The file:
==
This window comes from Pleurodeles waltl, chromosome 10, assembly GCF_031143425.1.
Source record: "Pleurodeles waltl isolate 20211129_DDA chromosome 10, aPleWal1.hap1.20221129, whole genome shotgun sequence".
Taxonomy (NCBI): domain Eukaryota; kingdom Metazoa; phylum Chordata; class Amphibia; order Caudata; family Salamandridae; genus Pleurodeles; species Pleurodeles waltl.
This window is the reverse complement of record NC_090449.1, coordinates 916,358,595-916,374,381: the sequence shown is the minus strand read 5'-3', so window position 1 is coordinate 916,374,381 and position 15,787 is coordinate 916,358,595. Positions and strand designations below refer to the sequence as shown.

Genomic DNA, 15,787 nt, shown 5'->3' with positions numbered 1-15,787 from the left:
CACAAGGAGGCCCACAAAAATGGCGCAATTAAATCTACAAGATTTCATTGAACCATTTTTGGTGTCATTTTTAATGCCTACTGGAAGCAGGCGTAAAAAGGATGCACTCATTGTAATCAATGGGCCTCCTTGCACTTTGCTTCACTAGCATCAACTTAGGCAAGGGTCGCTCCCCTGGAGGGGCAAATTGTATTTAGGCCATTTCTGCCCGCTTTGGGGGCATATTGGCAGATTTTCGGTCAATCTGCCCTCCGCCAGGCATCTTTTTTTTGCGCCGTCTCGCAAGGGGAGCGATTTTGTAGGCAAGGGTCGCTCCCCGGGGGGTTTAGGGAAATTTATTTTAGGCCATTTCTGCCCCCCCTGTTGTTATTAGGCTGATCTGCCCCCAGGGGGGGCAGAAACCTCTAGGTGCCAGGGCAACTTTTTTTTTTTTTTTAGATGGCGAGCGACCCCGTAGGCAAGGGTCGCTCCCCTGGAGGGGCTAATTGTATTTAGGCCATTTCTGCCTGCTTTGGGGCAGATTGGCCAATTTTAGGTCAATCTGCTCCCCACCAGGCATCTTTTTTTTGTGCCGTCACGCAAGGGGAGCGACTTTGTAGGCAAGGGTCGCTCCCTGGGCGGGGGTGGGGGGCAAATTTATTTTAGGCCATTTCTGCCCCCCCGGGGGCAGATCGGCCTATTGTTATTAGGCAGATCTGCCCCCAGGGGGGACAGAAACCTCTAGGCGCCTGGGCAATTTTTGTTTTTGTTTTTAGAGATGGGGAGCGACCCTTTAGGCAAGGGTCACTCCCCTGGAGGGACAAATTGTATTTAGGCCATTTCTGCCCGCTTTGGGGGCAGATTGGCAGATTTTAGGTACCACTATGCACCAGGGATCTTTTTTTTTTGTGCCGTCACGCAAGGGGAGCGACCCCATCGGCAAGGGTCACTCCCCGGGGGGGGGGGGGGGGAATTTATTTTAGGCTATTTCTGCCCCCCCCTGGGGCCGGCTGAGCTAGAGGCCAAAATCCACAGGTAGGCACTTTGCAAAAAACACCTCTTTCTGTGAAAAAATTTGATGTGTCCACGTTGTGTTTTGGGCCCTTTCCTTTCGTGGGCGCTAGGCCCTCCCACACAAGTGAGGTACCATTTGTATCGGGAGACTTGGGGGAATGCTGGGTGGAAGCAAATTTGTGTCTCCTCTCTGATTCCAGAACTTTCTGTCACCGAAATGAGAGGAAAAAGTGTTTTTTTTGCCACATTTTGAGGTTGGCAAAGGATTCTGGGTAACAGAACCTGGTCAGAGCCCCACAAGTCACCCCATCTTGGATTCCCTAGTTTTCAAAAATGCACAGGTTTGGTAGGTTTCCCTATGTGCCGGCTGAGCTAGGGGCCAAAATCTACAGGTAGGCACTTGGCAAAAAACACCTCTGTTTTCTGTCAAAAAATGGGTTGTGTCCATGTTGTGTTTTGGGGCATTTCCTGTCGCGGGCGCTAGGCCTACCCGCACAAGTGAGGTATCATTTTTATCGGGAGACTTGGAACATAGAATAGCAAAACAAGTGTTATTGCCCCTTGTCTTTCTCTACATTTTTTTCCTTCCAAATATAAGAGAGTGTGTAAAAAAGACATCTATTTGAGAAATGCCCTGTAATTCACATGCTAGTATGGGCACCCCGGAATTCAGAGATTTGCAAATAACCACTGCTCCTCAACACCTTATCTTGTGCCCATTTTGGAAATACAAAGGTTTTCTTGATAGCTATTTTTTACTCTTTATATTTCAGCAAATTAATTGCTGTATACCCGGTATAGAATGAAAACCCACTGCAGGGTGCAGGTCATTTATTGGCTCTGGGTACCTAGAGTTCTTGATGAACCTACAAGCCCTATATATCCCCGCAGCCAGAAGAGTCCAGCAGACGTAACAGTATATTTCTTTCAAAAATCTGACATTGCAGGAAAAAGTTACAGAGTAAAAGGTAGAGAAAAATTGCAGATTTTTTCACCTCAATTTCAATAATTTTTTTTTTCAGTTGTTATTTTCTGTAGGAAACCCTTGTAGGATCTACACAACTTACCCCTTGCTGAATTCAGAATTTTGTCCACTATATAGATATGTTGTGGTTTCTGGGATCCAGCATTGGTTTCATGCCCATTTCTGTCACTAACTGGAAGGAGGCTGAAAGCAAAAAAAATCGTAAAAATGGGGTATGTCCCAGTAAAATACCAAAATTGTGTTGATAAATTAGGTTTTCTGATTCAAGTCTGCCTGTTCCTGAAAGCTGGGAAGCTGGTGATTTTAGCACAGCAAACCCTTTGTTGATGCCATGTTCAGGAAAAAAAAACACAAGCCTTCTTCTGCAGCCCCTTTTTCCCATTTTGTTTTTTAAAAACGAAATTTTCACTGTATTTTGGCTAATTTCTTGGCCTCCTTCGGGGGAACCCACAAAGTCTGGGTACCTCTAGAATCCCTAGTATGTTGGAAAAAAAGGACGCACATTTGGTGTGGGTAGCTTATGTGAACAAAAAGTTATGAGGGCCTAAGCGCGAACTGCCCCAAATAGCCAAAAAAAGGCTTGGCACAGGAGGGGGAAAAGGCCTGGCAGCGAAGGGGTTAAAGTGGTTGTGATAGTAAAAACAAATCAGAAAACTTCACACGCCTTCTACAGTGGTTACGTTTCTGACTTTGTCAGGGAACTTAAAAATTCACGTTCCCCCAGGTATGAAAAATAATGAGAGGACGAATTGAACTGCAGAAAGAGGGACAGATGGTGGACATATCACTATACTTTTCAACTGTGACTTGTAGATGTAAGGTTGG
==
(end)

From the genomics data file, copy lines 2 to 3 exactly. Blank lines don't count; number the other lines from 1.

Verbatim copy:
Source record: "Pleurodeles waltl isolate 20211129_DDA chromosome 10, aPleWal1.hap1.20221129, whole genome shotgun sequence".
Taxonomy (NCBI): domain Eukaryota; kingdom Metazoa; phylum Chordata; class Amphibia; order Caudata; family Salamandridae; genus Pleurodeles; species Pleurodeles waltl.